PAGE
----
My view has changed. From the moment we came, the church has welcomed us with open arms. As I/we became more entrenched in the community, and as I became more involved, the community has also opened their arms to me. Jo working for the BMV didn’t hurt any since she was a good, solid worker who showed a lot of patience.

I consider Spencer my hometown. As a member of the Chamber of Commerce board and the New Beginnings Pregnancy Resource Center board, a volunteer at the Tivoli theater, and general all-around Sanguine (much to Jo’s rolling of her eyes), I am excited to call Spencer my home town. This past Saturday, our “downtown” was showcased. There is a lot of revitalization being done and many new shops, small businesses and store fronts are being opened and remodeled. An excellent coffee shop (Main Street Coffee) run by the Hogan family (Josh & Brianne and their 7 children) also sells my favorite tamales (Bivi’s Tamales…a lady from the church who knows how to make real tamales). A new Thai restaurant. The Dragonfly Gallery, a quaint but cool little store. Diamond K Sweets (some of the best, mouth-watering chocolate you will ever taste). And more are coming. It is fun watching “my” hometown perk up.

Jo & I also spent Saturday afternoon watching kids “mall” sugar cookies, icing and sprinkles as part of a big indoor carnival. The ladies from the church provided the cookies for Linda, one of our ladies who helps with the fishing team. You would be proud of me…no sugar cookies for me. 🙂  I’m not fond of them. However, if they had been chocolate chip…LOOK OUT!

Small towns will make a comeback, I predict. At least I think Spencer will. I’m proud to be a part of helping and watching Spencer be one of them. I anticipate even more in the future.

Just a little small town nostalgia for you… What do you remember about your hometown?


Sunday, November 22nd, 2015


White stuff? What is that white stuff? More specifically: what is that white stuff falling from the sky?

Saturday started like many other days…lots to do and only a limited amount of time to do it all in. Someone was borrowing an 8′ table from the church for her booth and since I have a truck I told her I would bring it. Her Taurus vs. Nissan Frontier.  I win. While heading there it was overcast. Yay! I won’t have to wipe down the table. But since I knew I would be heading back in about 6 hours I left my cover folded up, exposing the truck bed. No problem…I have a Rhino liner.

When I headed back to see Jo and to eat lunch at the Tri Kappa bazaar, it was overcast and spitting rain. Shortly thereafter I was playing with one of the little girls from the church when someone told me to look outside. I wish I hadn’t! White stuff falling…thick and moist.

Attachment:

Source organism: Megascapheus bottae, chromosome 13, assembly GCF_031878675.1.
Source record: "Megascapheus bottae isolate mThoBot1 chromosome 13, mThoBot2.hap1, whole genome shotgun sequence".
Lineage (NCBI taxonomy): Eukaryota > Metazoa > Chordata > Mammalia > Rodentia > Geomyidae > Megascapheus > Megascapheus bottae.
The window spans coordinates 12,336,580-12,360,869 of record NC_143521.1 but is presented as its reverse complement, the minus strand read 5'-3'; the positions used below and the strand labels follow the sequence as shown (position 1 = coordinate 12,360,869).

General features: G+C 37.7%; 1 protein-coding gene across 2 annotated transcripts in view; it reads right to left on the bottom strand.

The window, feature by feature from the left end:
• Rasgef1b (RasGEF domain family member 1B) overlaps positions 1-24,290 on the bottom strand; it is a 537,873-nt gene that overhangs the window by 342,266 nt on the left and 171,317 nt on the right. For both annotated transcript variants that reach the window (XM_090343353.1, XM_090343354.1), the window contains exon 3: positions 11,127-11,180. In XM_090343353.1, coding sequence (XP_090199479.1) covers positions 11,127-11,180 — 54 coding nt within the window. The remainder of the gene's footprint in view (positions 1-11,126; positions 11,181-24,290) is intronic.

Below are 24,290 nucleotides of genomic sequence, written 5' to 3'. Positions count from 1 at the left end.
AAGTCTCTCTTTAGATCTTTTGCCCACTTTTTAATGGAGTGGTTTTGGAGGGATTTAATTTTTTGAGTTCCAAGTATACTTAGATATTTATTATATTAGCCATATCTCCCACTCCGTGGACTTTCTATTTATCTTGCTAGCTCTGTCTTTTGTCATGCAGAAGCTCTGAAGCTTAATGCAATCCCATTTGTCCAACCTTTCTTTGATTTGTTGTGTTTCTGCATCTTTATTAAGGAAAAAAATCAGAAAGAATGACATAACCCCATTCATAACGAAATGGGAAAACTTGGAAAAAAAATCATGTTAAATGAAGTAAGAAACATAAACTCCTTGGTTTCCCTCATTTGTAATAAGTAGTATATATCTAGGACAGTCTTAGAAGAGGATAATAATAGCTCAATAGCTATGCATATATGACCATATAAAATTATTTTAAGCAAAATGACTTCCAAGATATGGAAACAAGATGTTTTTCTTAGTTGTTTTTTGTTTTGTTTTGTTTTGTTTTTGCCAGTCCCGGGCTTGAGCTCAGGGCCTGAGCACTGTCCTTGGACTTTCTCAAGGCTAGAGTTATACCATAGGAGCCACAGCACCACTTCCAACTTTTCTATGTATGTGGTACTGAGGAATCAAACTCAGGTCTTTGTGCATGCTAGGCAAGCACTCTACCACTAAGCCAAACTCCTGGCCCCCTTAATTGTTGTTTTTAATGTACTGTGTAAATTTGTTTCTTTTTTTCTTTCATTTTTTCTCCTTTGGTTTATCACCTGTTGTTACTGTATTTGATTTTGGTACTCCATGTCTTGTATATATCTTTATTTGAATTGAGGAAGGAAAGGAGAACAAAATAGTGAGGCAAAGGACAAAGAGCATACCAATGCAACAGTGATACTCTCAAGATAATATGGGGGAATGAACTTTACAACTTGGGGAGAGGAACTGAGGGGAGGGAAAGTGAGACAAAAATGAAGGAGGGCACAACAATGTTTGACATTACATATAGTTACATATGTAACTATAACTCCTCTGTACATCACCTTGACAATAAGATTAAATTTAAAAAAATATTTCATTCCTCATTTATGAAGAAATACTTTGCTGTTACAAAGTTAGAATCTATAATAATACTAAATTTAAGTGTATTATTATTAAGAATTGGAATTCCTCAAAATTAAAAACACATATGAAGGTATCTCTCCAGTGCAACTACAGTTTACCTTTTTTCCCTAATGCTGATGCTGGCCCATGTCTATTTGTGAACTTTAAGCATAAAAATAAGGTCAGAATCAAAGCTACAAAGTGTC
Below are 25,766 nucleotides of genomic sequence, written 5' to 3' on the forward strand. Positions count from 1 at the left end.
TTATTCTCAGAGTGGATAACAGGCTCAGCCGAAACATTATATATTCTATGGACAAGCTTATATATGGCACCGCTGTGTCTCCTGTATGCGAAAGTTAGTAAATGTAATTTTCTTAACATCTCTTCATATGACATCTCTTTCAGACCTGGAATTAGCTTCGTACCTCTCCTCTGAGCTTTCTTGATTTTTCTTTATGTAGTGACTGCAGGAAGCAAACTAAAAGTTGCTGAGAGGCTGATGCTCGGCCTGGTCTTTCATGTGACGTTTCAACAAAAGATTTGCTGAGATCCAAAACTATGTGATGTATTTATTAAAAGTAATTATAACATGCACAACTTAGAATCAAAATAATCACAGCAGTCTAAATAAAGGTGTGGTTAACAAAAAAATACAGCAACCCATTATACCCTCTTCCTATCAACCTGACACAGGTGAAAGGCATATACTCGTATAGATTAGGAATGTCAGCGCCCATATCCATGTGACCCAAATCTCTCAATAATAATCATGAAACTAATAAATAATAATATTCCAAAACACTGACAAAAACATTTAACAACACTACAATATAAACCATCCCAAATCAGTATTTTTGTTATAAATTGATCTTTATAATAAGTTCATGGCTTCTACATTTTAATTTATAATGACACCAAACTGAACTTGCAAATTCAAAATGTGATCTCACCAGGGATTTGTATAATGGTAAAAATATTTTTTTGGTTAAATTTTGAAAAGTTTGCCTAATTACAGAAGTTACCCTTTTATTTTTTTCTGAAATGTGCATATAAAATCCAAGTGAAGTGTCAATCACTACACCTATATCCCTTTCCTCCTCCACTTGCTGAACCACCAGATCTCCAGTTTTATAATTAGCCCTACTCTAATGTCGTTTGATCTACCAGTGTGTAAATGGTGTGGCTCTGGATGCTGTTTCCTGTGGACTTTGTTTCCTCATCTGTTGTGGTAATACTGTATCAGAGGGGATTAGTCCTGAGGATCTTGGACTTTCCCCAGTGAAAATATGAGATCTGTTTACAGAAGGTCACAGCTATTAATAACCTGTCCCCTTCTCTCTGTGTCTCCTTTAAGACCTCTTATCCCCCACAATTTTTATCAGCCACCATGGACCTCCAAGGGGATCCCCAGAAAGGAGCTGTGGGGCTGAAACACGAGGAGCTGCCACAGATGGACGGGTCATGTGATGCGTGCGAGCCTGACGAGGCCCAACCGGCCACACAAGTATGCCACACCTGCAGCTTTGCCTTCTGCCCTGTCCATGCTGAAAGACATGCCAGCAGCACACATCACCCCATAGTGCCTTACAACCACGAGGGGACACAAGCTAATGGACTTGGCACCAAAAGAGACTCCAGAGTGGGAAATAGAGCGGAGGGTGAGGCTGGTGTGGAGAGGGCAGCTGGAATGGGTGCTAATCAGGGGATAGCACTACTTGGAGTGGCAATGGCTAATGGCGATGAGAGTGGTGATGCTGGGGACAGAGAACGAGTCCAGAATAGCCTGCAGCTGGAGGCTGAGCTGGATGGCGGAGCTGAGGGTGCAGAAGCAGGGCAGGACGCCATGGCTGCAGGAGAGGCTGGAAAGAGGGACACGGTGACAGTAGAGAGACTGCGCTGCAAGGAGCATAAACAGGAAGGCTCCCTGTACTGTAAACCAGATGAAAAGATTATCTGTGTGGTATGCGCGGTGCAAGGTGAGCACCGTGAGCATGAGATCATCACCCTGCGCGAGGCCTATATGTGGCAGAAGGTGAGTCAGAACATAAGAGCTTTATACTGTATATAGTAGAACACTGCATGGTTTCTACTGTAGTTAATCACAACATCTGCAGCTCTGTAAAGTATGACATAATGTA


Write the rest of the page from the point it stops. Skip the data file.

Perfect for snowballs or a snowman but lousy if your truck bed is open and you will  be carrying a table later.  Really lousy if you aren’t ready for that white stuff to fall. I mean…summer just got over!

I think it is safe to say there is a warning there. Winter is coming. Get ready. Get out those gloves and coats and hat (no hair requires one).

Too bad we don’t spend as much time getting ready for Jesus coming as we do getting ready for winter.


Monday, November 9th, 2015

I messed up this past weekend. A least here at Cycleguy’s Spin. For some reason I spaced it and blogged over the weekend about my sermon. “Aaaaah wrong week Bill.” The sermon mentioned in this weekend’s blog is not until this coming weekend. We had a guest speaker this past Sunday. Will & Teresa Reed visited with us over a year ago and have since been in South Sudan. Due to the unrest they found themselves home much sooner than expected so we asked Will to speak and bring us up to date. He did a tremendous job. (Teresa was at  another church speaking). I’m going a lot out of memory with this but here some of what he shared:

They were in Mundri, which is a  “city” in the southeast part of Sudan.

Sudan has only known war something like 65 out of the past 80 years. They became the newest country in the world just a few year ago but then started fighting among themselves.

They have found the people of Mundri willing to establish relationships and be friends without expecting handouts.

They had to evacuate Mundri due to the fighting and have found the government forces to be the main culprits of looting and destruction.

The people of Mundri have been living in the bush off leaves, twigs and anything else to sustain life but still say, “God is good.”

They were living in conditions which were not “ideal.” I will spare you the market and bathroom stories.

So much more. But Will & Teresa can’t wait to go back. Their target date is January or February. I have always felt it took a special person to be a missionary. That thought was solidified. I am not ashamed to admit that while I found their story fascinating, even riveting, I have no desire to do that. I will support those who do but do believe being a missionary would fall under spiritual gift.

One other pondering which hits closer to home: I walked away more aware and grateful for what I have. Shame on me when I take God’s blessings for granted. Do you find yourself taking stock from time to time about the blessings you have?


Sunday, October 18th, 2015

One of the phrases from the movie Independence Day is “Hello boys! I’m ba-a-a-a-a-ck!”

I’m not going to be quite that boisterous but after being gone for the better part of a week, it is good to be back.